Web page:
In a free society with government limited to a few essential functions, primarily the protection of life, liberty and honestly-acquired property, the sphere of political presence and influence on society is limited and non-intrusive in the affairs of the large majority of people. A historian once noted that before the First World War, a British subject could live in London their whole life and never come into contact with the state beyond the constable walking his rounds and the occasionally inconvenience of jury duty.

Today the state is pervasively present in our daily affairs in numerous visible and invisible ways. We notice government when:

  • the cashier rings up the applicable sales taxes at the checkout counter
  • the government dictates the wage a businessman must pay a worker
  • the government dictates how a businesswoman may organize hers production activities and market a product
  • when we need zoning and building permissions from a local regulatory commission to repair or modify our home or other property
  • when we have to apply for a passport to leave the country and declare if we are returning to the United States with more than $10,000.

Less visible to most of us as we go about our daily affairs is the extent to which the food we eat, the clothes we wear, the forms of transportation we use, the design and content of many of the products we buy, or the services we use have all been restricted, commanded or controlled in some way by the vast network of governmental bureaucracies that surround and have power over everything we do.

But nonetheless while the encroaching presence of the state touches all of our lives, the “private sector,” though hampered and constrained by government, produces the goods and services available to all of us, and generates the employment opportunities which enable us to earn the income that allows us to buy all the things we wish to purchase from all the other producers in the marketplace.

The political crises and conflicts that fill the mainstream media concern the attempts of politicians, bureaucrats and special interest groups to interfere with the nature and normal flow of events and peaceful human interaction by introducing regulatory, fiscal and monetary policies that redirect society and the market from the course and patterns they would follow if determined by only all of those private individuals going about their daily market business.

Just think of the headlines of the last several months since Trump assumed the presidency of the United States. Put aside the personal dislike and disgust felt by Trump opponents. Focus just on the rhetoric and some of the policy proposals emanating from the Trump White House.

During the campaign, Trump asserted that he planned to remove the United States from the role of global policeman and restrict American foreign activities to an “America First” agenda. After the election, he brought on advisors who represent the traditional foreign interventionist outlook that has guided U.S. foreign policy since the end of the Second World War. Trump is just as interventionist in his actual policies as George W. Bush and Barack Obama.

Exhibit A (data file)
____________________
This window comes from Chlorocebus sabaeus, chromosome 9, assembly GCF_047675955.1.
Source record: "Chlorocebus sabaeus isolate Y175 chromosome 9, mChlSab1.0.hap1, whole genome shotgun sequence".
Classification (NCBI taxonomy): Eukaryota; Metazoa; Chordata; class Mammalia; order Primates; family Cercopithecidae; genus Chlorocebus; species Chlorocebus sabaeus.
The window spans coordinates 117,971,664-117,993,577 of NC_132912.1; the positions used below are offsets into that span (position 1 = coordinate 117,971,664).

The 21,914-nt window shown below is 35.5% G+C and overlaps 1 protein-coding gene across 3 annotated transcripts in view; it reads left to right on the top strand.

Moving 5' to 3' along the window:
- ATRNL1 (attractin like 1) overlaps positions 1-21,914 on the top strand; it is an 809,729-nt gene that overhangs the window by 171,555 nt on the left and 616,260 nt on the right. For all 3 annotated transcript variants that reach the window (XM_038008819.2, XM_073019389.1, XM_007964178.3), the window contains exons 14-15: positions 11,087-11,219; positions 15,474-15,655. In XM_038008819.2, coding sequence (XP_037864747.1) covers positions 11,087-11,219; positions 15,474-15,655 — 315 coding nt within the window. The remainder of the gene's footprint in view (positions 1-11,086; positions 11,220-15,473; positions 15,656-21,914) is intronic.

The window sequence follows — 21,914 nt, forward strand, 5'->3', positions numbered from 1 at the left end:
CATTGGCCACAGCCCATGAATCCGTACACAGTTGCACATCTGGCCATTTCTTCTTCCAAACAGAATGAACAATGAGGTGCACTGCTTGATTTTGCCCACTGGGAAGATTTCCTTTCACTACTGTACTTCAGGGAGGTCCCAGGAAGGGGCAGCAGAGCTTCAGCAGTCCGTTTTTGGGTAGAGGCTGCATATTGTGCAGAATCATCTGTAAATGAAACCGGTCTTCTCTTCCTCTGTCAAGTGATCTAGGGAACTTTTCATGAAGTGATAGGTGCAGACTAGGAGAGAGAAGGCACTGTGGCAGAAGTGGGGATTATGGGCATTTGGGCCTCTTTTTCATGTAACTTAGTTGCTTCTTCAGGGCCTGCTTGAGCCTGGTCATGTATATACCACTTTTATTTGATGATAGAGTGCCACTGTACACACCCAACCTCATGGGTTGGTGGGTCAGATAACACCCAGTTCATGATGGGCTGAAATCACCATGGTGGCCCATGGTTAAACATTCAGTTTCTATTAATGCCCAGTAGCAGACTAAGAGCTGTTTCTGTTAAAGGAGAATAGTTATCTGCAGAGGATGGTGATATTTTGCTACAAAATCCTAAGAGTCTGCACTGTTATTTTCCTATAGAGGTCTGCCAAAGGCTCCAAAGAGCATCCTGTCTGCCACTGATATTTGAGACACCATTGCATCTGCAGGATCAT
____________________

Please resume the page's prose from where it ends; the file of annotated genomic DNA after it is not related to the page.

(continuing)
The professional diplomats, the network of foreign policy think tank and NGO “experts,” and the bureaucrats in the State Department who saw their role, influence and power threatened based on the statements and promises made by Trump during his campaign are now “leaking” about Trump’s statements and missteps in the arena of international affairs. What better way to undermine an administration that challenges their belief that they know best how the world should work. How dare this upstart threaten their enjoyment of all the benefits that come with being among the elite attempting to re-engineer society and create a global plan for humanity.

On the domestic front, the left-of-center media creates the impression that Donald Trump is about to end the re-distributive state. Libertarians ought to be cheering, but we’re not. Why not? In reality, Trump has no desire or intention of repealing the welfare state. He has made it clear that he wishes to preserve and protect Social Security, Medicare, a “reformed” version of “ObamaCare,” and implement a more school choice-friendly agenda with taxpayers’ dollars at the Department of Education.

Sounds like a mildly incremental approach in the right direction, but politicians, bureaucrats, and special interest groups that live off and control the existing system prefer to more intrusively extend it over society for their own personal and ideological ends and purposes. It’s all a matter who will control the levers of power and the direction the bureaus, agencies, and departments take, along with the hundreds of billions of dollars that come with those regulatory, redistributive and spending powers.

So the “national crisis” in Washington, D.C. is really a crisis between the “refined,” “polished,” and “progressive” political establishment versus a crude, rude, “stream of consciousness” crony capitalist who has the audacity to listen to the people who voted him into office. The “enlightened” can’t allow that because they KNOW how America should be ruled and guided for the good of humanity.

Take these two warring political factions out of the social nexus and America would do just fine. Do away with the interventionist-welfare state and there would be no power, privilege or plunder for these factions to fight over at the domestic level. There would be nothing to regulate, redistribute or manipulate. There would be no levers to pull or dials to turn to make people act and do things in ways they would peacefully chose if left to their own personal, social, and free market choices.

“America” is not paralyzed or in “crisis.” Americans are just going about their business everyday in their agreed-upon associations and exchanges, trying to the best of our ability to ignore and overcome that intricate web of government intervention that restricts, restrains and co-ops many of the choices and relationships we otherwise would freely pursue and undertake if government simply got off our backs and out of our way.  It is the politicians and political plunderers who are apoplectic and in chaos, not the ordinary people.